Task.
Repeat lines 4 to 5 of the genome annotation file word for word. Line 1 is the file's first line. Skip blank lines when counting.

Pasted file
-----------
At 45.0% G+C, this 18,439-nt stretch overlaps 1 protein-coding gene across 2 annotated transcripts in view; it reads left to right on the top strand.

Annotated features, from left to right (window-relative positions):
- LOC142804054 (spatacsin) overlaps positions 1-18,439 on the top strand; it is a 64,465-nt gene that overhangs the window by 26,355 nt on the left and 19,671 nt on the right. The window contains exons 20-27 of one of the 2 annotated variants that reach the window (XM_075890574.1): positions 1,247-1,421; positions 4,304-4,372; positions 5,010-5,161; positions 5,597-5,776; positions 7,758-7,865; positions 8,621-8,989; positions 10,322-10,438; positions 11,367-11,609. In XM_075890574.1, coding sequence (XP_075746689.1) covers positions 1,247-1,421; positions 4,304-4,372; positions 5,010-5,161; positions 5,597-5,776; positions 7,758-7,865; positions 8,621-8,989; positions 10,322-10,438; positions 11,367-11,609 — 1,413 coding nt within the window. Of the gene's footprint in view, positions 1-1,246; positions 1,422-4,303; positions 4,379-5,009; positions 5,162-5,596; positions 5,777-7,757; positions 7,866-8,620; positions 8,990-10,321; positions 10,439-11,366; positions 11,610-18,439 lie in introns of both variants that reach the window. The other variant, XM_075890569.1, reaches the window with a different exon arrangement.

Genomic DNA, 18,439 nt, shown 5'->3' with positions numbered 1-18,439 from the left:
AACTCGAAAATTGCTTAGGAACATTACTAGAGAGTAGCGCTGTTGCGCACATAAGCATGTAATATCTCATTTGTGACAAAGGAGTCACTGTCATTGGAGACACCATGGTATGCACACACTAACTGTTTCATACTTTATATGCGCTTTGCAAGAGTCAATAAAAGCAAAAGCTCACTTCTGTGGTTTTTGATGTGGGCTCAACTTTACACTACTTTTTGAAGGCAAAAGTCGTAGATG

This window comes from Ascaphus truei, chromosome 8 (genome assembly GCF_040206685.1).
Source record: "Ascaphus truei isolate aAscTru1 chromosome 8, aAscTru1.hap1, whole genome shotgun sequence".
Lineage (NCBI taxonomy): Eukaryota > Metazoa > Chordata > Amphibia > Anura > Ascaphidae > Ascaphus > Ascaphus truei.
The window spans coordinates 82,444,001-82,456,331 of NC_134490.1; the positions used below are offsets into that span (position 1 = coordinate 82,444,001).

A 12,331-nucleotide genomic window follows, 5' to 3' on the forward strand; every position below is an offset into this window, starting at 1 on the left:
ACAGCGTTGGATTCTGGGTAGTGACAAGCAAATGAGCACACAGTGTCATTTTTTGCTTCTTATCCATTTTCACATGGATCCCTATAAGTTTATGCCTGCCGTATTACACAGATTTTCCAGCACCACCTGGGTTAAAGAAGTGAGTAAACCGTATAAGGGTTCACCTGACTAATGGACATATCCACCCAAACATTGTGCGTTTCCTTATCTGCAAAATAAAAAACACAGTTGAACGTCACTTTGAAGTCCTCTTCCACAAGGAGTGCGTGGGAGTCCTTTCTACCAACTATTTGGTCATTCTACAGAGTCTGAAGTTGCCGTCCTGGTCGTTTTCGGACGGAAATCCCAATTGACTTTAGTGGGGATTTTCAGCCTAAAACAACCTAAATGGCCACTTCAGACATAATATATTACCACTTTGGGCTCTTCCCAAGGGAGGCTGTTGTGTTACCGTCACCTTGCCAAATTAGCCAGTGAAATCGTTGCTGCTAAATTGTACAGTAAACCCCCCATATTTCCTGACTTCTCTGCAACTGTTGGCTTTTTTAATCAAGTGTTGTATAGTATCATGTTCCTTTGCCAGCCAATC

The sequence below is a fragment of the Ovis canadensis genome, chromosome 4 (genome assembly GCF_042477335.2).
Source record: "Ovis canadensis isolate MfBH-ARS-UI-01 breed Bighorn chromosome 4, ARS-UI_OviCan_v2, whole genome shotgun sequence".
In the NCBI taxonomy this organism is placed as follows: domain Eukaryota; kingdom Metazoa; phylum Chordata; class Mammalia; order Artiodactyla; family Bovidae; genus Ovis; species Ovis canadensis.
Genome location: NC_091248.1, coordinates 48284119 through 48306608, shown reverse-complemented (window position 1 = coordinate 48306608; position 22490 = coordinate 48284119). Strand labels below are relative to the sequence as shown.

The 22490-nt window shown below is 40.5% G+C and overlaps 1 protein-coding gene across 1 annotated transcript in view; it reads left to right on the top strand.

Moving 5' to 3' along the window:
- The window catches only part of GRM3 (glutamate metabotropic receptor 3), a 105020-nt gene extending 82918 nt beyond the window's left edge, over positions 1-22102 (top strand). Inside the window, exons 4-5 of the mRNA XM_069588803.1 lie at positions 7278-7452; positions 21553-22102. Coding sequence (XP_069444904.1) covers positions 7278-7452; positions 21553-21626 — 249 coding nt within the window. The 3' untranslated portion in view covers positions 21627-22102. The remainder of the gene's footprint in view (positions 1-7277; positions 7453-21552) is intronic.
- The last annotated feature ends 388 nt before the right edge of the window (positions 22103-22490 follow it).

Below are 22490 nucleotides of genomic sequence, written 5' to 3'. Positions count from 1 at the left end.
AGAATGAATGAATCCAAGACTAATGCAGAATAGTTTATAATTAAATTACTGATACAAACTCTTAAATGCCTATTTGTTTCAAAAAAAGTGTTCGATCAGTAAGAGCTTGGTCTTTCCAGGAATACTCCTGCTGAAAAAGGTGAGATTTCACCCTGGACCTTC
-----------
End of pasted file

Genomic DNA, 18,439 nt, shown 5'->3' with positions numbered 1-18,439 from the left:
AACTCGAAAATTGCTTAGGAACATTACTAGAGAGTAGCGCTGTTGCGCACATAAGCATGTAATATCTCATTTGTGACAAAGGAGTCACTGTCATTGGAGACACCATGGTATGCACACACTAACTGTTTCATACTTTATATGCGCTTTGCAAGAGTCAATAAAAGCAAAAGCTCACTTCTGTGGTTTTTGATGTGGGCTCAACTTTACACTACTTTTTGAAGGCAAAAGTCGTAGATG